The purpose of this paper is to outline how innovative financing can contribute to the financing of global education and to recommend mechanisms for encouragement and/or endorsement by the Education Commission so that the potential of innovative financing in education can be harnessed.
By innovative financing, we mean “new or novel ways to generate predictable, additional and sustainable finance” and “the raising of funds from unconventional sources or mechanisms to make existing funds ‘go further’”. A range of innovative financing mechanisms has been considered from those that tailor established financial instruments to education, for example education bonds and loan buy-downs; to relatively new financial instruments ready for expansion such as social impact investment and student financing; to new financial instruments such as debt conversion development bonds. We have not included innovative financing mechanisms that focus solely on spending funds more effectively such as results-based financing or public-private partnerships, unless they are coupled with a mechanism to raise funds too.
This paper assesses each innovative financing mechanisms against a set of criteria to identify those with the most potential for education in developing countries.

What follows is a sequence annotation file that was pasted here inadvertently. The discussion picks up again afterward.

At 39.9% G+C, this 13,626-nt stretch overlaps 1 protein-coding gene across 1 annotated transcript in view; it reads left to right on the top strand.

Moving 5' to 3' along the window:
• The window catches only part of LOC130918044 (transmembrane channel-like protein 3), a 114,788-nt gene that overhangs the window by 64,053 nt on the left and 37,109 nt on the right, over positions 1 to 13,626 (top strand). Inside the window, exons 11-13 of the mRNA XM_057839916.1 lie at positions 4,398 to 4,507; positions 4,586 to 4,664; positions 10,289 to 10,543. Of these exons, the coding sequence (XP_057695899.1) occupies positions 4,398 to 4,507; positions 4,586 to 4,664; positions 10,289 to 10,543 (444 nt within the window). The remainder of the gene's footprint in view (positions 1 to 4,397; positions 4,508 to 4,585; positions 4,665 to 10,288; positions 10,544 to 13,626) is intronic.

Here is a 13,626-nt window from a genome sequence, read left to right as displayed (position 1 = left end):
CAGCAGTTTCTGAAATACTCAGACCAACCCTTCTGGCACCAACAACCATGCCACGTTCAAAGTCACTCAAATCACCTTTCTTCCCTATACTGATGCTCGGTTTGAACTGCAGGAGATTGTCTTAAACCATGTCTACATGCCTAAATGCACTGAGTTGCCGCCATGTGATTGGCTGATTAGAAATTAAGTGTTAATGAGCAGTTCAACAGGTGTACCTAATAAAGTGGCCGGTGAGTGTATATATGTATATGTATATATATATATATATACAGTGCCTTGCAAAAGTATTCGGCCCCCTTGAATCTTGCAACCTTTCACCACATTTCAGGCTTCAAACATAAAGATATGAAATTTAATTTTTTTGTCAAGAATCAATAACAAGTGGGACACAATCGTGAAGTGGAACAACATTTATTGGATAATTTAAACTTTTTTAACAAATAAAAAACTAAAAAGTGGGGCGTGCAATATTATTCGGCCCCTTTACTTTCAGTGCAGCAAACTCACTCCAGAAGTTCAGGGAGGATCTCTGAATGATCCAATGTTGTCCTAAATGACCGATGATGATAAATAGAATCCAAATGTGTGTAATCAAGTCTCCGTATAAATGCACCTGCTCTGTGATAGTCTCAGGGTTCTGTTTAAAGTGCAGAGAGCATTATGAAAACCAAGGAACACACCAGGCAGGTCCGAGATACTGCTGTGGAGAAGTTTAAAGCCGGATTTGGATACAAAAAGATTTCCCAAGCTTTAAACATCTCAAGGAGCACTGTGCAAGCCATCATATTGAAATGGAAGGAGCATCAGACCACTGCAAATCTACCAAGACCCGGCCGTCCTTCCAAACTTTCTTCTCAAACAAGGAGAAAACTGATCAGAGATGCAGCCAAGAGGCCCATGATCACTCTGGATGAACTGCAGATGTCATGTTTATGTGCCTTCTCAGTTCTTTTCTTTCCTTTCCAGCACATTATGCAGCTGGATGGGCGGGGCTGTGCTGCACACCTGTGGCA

We evaluated 18 innovative financing mechanisms for education against the following criteria:
- Positive impact on educational outcomes (access, equity, learning) globally;
- Potential volume of additional finances;
- Replicability and scalability;
- Cost-effectiveness at scale;
- Sustainability and predictability; and
- Feasibility, ease, speed and transaction cost of implementation.
In addition, we interviewed several Finance Panel members and additional experts to obtain their feedback on which mechanisms have the most potential for education.
We recommend the Commission to undertake further due diligence to endorse the following five mechanisms for development and implementation; a global financing facility for Education (GFFE), an education outcomes fund, education bonds, loan buy-downs and student financing. These combine the need to attract funding from new sources with the ability to raise the profile of education, raise financing for both the public and private education sectors and they support a focus on outcomes.
To read more about these mechanisms, download the full report above.